Special Education Report Roundup

Autism

By Sarah D. Sparks — August 27, 2013 1 min read
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Students with autism and average intelligence regularly outperform nonautistic peers with the same IQ levels on mathematics problems, and their brains may approach the problems differently, according to a study published online last week in the journal Biological Psychiatry.

Researchers from Stanford University’s medical school and the Lucile Packard Children’s Hospital, both in Palo Alto, Calif., gave math problems to 36 7- to 12-year-old students of average IQs with and without an autism spectrum disorder.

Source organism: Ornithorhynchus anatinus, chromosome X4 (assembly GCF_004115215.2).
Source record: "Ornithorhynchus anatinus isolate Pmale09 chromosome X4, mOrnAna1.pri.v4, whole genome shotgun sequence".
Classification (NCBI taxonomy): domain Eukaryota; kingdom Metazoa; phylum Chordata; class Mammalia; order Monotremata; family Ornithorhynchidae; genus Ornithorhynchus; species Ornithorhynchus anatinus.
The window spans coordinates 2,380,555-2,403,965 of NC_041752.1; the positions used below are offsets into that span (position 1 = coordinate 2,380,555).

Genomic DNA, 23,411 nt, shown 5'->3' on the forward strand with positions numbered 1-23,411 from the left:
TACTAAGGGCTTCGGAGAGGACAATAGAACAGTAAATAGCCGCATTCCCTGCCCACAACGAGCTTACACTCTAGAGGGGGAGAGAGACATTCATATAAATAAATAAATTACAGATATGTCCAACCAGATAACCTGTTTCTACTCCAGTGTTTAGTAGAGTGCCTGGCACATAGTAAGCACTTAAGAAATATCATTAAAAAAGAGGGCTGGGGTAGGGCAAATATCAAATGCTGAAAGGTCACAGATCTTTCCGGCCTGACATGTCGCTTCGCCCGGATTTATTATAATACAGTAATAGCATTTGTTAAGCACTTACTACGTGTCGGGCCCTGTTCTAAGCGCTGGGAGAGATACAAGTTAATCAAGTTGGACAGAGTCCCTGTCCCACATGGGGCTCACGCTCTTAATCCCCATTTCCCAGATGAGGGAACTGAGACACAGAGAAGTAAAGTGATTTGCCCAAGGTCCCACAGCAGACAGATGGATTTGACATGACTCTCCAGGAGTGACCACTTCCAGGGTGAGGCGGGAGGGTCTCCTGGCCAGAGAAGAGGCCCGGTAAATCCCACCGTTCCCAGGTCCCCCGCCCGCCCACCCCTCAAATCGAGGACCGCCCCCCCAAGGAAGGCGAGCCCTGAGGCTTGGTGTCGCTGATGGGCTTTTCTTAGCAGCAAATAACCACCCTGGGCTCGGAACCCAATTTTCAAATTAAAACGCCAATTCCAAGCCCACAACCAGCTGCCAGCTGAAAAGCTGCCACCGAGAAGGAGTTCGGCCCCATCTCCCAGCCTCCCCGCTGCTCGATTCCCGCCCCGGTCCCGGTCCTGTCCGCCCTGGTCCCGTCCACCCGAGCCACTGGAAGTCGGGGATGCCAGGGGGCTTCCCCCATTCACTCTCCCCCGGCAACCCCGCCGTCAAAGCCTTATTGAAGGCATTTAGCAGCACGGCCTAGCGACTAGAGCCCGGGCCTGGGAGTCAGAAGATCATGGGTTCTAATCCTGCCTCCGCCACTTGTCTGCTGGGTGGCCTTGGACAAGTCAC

Students with autism were more accurate and used more-sophisticated strategies to break the problem into component parts. Brain scans taken during the tests showed students with autism had activity in an area associated with understanding faces and other visual information.

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A version of this article appeared in the August 28, 2013 edition of Education Week as Autism

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